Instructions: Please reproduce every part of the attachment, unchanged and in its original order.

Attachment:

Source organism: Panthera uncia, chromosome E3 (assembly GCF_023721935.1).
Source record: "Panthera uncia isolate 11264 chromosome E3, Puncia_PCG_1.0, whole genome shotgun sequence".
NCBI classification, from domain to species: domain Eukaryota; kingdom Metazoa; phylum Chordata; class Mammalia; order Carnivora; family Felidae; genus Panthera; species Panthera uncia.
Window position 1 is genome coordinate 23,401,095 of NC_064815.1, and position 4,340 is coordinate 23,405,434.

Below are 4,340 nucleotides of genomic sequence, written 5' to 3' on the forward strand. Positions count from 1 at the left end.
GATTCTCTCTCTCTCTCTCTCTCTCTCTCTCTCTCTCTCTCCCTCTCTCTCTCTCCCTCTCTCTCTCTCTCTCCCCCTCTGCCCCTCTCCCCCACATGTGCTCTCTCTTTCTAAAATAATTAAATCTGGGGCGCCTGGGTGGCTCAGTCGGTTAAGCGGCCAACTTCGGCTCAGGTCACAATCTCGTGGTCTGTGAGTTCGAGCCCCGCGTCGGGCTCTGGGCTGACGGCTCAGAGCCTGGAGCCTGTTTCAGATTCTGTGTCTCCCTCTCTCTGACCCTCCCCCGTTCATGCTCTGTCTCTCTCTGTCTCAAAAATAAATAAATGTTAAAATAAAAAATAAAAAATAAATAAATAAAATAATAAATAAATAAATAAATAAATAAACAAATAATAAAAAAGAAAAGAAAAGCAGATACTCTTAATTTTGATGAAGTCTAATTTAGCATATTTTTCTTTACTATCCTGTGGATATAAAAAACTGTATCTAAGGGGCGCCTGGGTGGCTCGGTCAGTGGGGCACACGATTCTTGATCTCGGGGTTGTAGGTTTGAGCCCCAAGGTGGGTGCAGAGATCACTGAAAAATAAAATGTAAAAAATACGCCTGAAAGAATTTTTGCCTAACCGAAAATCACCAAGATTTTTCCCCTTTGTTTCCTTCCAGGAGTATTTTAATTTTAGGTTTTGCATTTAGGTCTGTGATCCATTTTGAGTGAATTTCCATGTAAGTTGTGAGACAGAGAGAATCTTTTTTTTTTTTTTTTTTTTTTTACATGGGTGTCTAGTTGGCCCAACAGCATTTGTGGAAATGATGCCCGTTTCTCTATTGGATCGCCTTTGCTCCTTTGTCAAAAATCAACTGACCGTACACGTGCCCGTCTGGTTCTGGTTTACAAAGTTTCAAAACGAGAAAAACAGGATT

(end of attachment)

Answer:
Source organism: Panthera uncia, chromosome E3 (assembly GCF_023721935.1).
Source record: "Panthera uncia isolate 11264 chromosome E3, Puncia_PCG_1.0, whole genome shotgun sequence".
NCBI classification, from domain to species: domain Eukaryota; kingdom Metazoa; phylum Chordata; class Mammalia; order Carnivora; family Felidae; genus Panthera; species Panthera uncia.
Window position 1 is genome coordinate 23,401,095 of NC_064815.1, and position 4,340 is coordinate 23,405,434.

Below are 4,340 nucleotides of genomic sequence, written 5' to 3' on the forward strand. Positions count from 1 at the left end.
GATTCTCTCTCTCTCTCTCTCTCTCTCTCTCTCTCTCTCTCCCTCTCTCTCTCTCCCTCTCTCTCTCTCTCTCCCCCTCTGCCCCTCTCCCCCACATGTGCTCTCTCTTTCTAAAATAATTAAATCTGGGGCGCCTGGGTGGCTCAGTCGGTTAAGCGGCCAACTTCGGCTCAGGTCACAATCTCGTGGTCTGTGAGTTCGAGCCCCGCGTCGGGCTCTGGGCTGACGGCTCAGAGCCTGGAGCCTGTTTCAGATTCTGTGTCTCCCTCTCTCTGACCCTCCCCCGTTCATGCTCTGTCTCTCTCTGTCTCAAAAATAAATAAATGTTAAAATAAAAAATAAAAAATAAATAAATAAAATAATAAATAAATAAATAAATAAATAAACAAATAATAAAAAAGAAAAGAAAAGCAGATACTCTTAATTTTGATGAAGTCTAATTTAGCATATTTTTCTTTACTATCCTGTGGATATAAAAAACTGTATCTAAGGGGCGCCTGGGTGGCTCGGTCAGTGGGGCACACGATTCTTGATCTCGGGGTTGTAGGTTTGAGCCCCAAGGTGGGTGCAGAGATCACTGAAAAATAAAATGTAAAAAATACGCCTGAAAGAATTTTTGCCTAACCGAAAATCACCAAGATTTTTCCCCTTTGTTTCCTTCCAGGAGTATTTTAATTTTAGGTTTTGCATTTAGGTCTGTGATCCATTTTGAGTGAATTTCCATGTAAGTTGTGAGACAGAGAGAATCTTTTTTTTTTTTTTTTTTTTTTTACATGGGTGTCTAGTTGGCCCAACAGCATTTGTGGAAATGATGCCCGTTTCTCTATTGGATCGCCTTTGCTCCTTTGTCAAAAATCAACTGACCGTACACGTGCCCGTCTGGTTCTGGTTTACAAAGTTTCAAAACGAGAAAAACAGGATT